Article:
Facebook must have thought the online news game was pretty easy. Two years ago, it plucked a small team of about a dozen bright, hungry twentysomethings fresh out of journalism school or entry-level reporting jobs. It stuck them in a basement, paid them contractor wages, and put them to work selecting and briefly summarizing the day’s top news stories and linking to the news sites that covered them. It called them curators, not reporters. Their work appeared in the “Trending” section of the Facebook home page and mobile app, where it helped to define the day’s news for millions of Facebook users.
That is, by any reasonable definition, a form of journalism. And it made Facebook a de facto news organization.
But Facebook refused to acknowledge that. It never bothered to reckon with the basic responsibilities that journalism entails, nor the ethical and epistemological challenges it presents—probably because they’re messy and inconvenient and might get in the way of optimizing engagement. And now it’s paying the price.
On Tuesday, Facebook became the subject of a Senate inquiry over claims of anti-conservative bias in its Trending section. Senate Commerce Committee Chairman John Thune, a South Dakota Republican, sent Mark Zuckerberg a letter asking a series of pointed questions about how Facebook chooses stories for the section, how it trains its curators, who’s responsible for their decisions, and what steps it’s taking to investigate the bias claims. He also asks for detailed records of stories that the company decided not to include in the Trending section despite their popularity among Facebook users.
The inquiry followed a report by Gizmodo’s Michael Nunez on Monday, in which anonymous former Facebook “curators” described the subjective process by which they assembled the Trending section. Facebook had publicly portrayed the section—which you can find near the top right of Facebook.com or under the search tab on the Facebook app—as an algorithmically driven reflection of the most popular stories its users are reading at any given time. But the ex-curators said they often filtered out stories that were deemed questionable and added others they deemed worthy. One, a self-identified conservative, complained that this led to subtle yet pervasive liberal bias, since most of the curators were politically liberal themselves. Popular stories from conservative sites such as Breitbart, for instance, were allegedly omitted unless more mainstream publications such as the New York Times also picked them up.
None of this should come as a surprise to any thoughtful person who has worked as a journalist. Humans are biased. Objectivity is a myth, or at best an ideal that can be loosely approached through the very careful practice of trained professionals. The news simply is not neutral. Neither is “curation,” for that matter, in either the journalistic or artistic application of the term.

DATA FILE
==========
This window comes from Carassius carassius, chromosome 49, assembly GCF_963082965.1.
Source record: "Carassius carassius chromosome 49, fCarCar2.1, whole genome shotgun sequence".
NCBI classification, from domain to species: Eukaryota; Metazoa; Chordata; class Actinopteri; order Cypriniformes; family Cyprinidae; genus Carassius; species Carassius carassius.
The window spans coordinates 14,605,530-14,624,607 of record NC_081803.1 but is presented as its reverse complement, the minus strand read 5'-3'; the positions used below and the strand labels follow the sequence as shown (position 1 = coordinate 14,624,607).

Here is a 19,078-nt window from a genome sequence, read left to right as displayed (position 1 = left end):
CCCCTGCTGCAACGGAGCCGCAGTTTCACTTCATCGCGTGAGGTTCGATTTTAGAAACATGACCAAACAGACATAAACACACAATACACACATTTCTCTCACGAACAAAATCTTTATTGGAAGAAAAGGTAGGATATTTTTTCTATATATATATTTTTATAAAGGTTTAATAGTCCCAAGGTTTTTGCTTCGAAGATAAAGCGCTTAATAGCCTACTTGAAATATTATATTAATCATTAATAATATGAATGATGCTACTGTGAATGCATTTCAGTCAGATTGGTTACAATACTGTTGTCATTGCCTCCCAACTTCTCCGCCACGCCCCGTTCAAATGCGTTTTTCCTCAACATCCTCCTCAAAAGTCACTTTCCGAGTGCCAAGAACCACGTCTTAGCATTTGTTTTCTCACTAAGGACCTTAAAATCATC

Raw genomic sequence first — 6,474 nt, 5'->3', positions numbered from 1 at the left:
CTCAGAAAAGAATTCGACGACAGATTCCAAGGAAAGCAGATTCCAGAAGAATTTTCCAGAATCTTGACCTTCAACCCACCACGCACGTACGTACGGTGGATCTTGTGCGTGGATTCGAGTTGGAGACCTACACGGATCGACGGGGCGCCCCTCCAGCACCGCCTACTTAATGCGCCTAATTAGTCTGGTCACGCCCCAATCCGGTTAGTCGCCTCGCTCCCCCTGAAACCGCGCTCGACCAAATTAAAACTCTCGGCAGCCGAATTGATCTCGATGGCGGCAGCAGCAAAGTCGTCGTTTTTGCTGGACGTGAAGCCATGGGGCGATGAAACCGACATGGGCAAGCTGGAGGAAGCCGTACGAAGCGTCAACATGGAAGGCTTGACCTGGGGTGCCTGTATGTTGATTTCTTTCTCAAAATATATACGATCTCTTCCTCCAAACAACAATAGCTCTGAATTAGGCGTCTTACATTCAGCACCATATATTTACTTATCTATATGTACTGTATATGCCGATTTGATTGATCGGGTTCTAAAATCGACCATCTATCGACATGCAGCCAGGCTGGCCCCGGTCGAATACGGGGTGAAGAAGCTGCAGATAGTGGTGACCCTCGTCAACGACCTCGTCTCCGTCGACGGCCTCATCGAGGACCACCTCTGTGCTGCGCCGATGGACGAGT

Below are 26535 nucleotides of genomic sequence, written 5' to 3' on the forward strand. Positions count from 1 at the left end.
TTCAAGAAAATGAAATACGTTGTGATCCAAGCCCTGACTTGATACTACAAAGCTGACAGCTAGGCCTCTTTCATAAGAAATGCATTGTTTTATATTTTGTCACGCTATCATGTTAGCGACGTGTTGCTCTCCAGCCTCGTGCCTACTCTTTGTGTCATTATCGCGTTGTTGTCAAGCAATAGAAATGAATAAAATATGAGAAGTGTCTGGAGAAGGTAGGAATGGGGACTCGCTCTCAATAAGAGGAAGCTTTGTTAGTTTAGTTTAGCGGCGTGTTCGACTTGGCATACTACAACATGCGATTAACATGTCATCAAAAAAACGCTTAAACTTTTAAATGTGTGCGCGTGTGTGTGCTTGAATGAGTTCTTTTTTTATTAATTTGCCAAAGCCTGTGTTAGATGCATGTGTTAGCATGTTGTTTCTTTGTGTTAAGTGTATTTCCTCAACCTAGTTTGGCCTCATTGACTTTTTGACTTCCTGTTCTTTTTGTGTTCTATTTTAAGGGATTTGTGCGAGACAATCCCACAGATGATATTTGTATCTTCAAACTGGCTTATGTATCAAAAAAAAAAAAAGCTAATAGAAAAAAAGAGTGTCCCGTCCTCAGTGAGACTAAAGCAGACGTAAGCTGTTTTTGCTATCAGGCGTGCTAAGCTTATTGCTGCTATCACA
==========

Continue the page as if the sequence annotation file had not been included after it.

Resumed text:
There are ways to grapple with this problem honestly—to attempt to identify and correct for one’s biases, to scrupulously disclose them, to employ an ideologically diverse staff, perhaps even to reject objectivity as an ideal and embrace subjectivity. But you can’t begin to address the subjective nature of news without first acknowledging it. And Facebook has gone out of its way to avoid doing that, for reasons that are central to its identity as a technology company.
Here’s how Facebook answers the question “How does Facebook determine what topics are trending?” on its own help page:
Trending shows you topics that have recently become popular on Facebook. The topics you see are based on a number of factors including engagement, timeliness, Pages you’ve liked and your location.
No mention of humans or subjectivity there. Similarly, Facebook told the tech blog Recode in 2015 that the Trending section was algorithmic, i.e., that the stories were selected automatically by a computer program:
Once a topic is identified as trending, it’s approved by an actual human being, who also writes a short description for the story. These people don’t get to pick what Facebook adds to the trending section. That’s done automatically by the algorithm. They just get to pick the headline.
Bias in the selection of stories and sources? Impossible. It’s all done “automatically,” by “the algorithm”! Which is as good as saying “by magic,” for all it reveals about the process.
It’s not hard to fathom why Facebook is so determined to portray itself as objective. With more than 1.6 billion active users, it’s larger than any political party or movement in the world. And its wildly profitable $340 billion business is predicated on its near-universal appeal. You don’t get that big by taking sides.